Map data ©2023 Google / Bauhaus Building, Dessau

“If today’s arts love the machine, technology, and organization, if they aspire to precision and reject anything vague and dreamy, this implies an instinctive repudiation of chaos and a longing to find the form appropriate to our times.” Oskar Schlemmer.

Bauhaus, in full The Staatliches Bauhaus-literally translated to “construction house”- originated as a German school of applied arts, architecture, and design that was founded in 1919 by Walter Gropius. It was based in Weimar until 1925, Dessau through 1932, and Berlin in its final months.

The Bauhaus was the most influential art school throughout the 20th century, its core objective was a radical concept: to reimagine the material world to reflect the unity of all the arts. The school’s approach to teaching and the relationship between art, society, and technology had a major impact both in Europe and the United States of America long after its closure in 1933. Though it is most closely associated with Germany, it attracted and inspired artists of all backgrounds. The influence of the Bauhaus can be found in art and design all over the world, whether within the walls of a museum or on a suburban street.

Circles in a Circle, 1923, Philadelphia Museum of Art, Philadelphia

Wassily Kandinsky, Public domain, via Wikimedia Commons


Bauhaus was a fertile ground shared by a great number of ingenious people. Some of these artists left the most iconic pieces and designs such as Oskar Schlemmer’s most famous work “Triadisches Ballett”, and Paul Klee’s watercolors, some were great educators and lecturers such as Moholy-Nagy who established the new Bauhaus in Chicago in 1937. Also, Mies van der Rohe who designed the campus and taught at the Illinois Institute of Technology. Either way, all of them have inspired future generations of creatives and thinkers, informing their sensibility and giving them guidelines to follow.

Known for developing a distinctive and modern style built on the principle of simplicity, teachers and students from the Bauhaus designed some of the 20th century’s most iconic pieces of furniture.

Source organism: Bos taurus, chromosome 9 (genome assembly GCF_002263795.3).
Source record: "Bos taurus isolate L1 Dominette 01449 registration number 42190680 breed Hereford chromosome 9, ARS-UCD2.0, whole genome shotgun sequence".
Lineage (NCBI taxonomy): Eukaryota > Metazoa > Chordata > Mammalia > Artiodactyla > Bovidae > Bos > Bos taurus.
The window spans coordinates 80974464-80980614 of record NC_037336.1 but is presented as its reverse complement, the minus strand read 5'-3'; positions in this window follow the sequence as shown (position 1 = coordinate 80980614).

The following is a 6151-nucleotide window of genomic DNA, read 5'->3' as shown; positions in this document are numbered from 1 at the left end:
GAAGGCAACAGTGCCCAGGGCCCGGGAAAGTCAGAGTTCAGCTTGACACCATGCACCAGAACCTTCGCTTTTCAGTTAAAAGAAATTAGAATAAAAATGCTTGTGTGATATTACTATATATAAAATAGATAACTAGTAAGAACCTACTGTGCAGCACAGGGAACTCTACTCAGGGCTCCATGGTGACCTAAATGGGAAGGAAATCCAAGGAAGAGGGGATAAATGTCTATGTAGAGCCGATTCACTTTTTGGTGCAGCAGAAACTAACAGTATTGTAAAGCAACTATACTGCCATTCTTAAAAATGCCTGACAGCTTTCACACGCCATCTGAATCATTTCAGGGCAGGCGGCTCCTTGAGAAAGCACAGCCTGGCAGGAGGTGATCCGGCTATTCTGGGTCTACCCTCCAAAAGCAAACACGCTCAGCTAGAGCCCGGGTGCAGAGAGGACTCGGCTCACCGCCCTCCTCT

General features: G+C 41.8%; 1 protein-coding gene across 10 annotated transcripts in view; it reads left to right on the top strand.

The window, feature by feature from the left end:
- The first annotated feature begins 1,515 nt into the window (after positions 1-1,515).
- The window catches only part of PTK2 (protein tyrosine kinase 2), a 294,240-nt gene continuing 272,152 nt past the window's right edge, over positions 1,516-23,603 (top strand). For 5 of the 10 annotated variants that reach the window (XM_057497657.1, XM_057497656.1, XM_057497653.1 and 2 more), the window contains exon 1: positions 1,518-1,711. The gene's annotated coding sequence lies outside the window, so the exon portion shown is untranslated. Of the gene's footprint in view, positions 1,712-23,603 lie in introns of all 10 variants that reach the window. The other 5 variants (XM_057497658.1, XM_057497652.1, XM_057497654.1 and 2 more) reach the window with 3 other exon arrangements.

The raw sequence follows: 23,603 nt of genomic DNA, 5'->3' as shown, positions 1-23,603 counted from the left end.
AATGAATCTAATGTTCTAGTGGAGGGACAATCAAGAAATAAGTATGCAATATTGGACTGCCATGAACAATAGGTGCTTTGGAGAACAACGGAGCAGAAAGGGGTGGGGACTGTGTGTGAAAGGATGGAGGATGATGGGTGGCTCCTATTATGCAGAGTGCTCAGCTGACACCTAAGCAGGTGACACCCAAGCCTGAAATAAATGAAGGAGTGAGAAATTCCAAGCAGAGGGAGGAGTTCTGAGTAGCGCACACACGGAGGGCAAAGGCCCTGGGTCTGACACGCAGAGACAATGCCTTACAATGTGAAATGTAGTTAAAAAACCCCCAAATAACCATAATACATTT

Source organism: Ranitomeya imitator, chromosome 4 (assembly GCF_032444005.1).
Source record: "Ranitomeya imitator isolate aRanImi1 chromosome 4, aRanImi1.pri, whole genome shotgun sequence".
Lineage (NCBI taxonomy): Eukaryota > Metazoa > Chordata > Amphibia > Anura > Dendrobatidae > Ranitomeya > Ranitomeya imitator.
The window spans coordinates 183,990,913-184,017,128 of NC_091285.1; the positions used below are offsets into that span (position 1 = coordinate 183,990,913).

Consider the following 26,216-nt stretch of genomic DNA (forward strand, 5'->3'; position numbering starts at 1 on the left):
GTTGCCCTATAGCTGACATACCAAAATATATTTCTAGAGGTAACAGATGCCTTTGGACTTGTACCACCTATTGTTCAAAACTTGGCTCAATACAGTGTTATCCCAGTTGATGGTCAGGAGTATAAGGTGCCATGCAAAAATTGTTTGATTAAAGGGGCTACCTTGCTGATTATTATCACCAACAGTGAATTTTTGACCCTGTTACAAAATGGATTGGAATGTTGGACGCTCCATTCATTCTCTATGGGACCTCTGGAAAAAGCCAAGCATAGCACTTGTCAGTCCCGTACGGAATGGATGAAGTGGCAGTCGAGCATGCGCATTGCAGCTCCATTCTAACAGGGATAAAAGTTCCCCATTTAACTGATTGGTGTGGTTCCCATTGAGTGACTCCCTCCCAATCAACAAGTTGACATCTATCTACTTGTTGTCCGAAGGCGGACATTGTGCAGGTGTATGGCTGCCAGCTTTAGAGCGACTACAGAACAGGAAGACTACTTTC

Wassily Chair by Marcel Breuer

The Wassily Chair, also known as the Model B3 chair, was designed by Hungarian-born modernist architect and furniture designer Breuer between 1925-1926.


An unidentified woman wearing an Oscar Schlemmer mask, sea… | Flickr

An unidentified woman wearing an Oscar Schlemmer mask, seated in a Marcel Breuer Wassily Chair, c. 1926. Image via Flickr by vil.sandi


Nesting Tables by Josef Albers

German-born American artist Josef Albers designed this set of modern accent tables while serving as the artistic director of the furniture workshop at the Bauhaus from 1926 to 1927.


Les #tables gigognes de Josef #Albers conçues en #1927 et … | Flickr

Nesting Tables. Image via Flickr via Florent Darrault


The Bauhaus had a far-reaching influence. Its workshop products were widely reproduced, and widespread acceptance of functional, un-ornamented designs for objects of daily use owes much to Bauhaus precept and example. Bauhaus teaching methods and ideals were transmitted throughout the world by faculty and students. Today, nearly every art curriculum includes foundation courses in which, on the Bauhaus model, students learn about the fundamental elements of design.

To learn more about this influential school, head here

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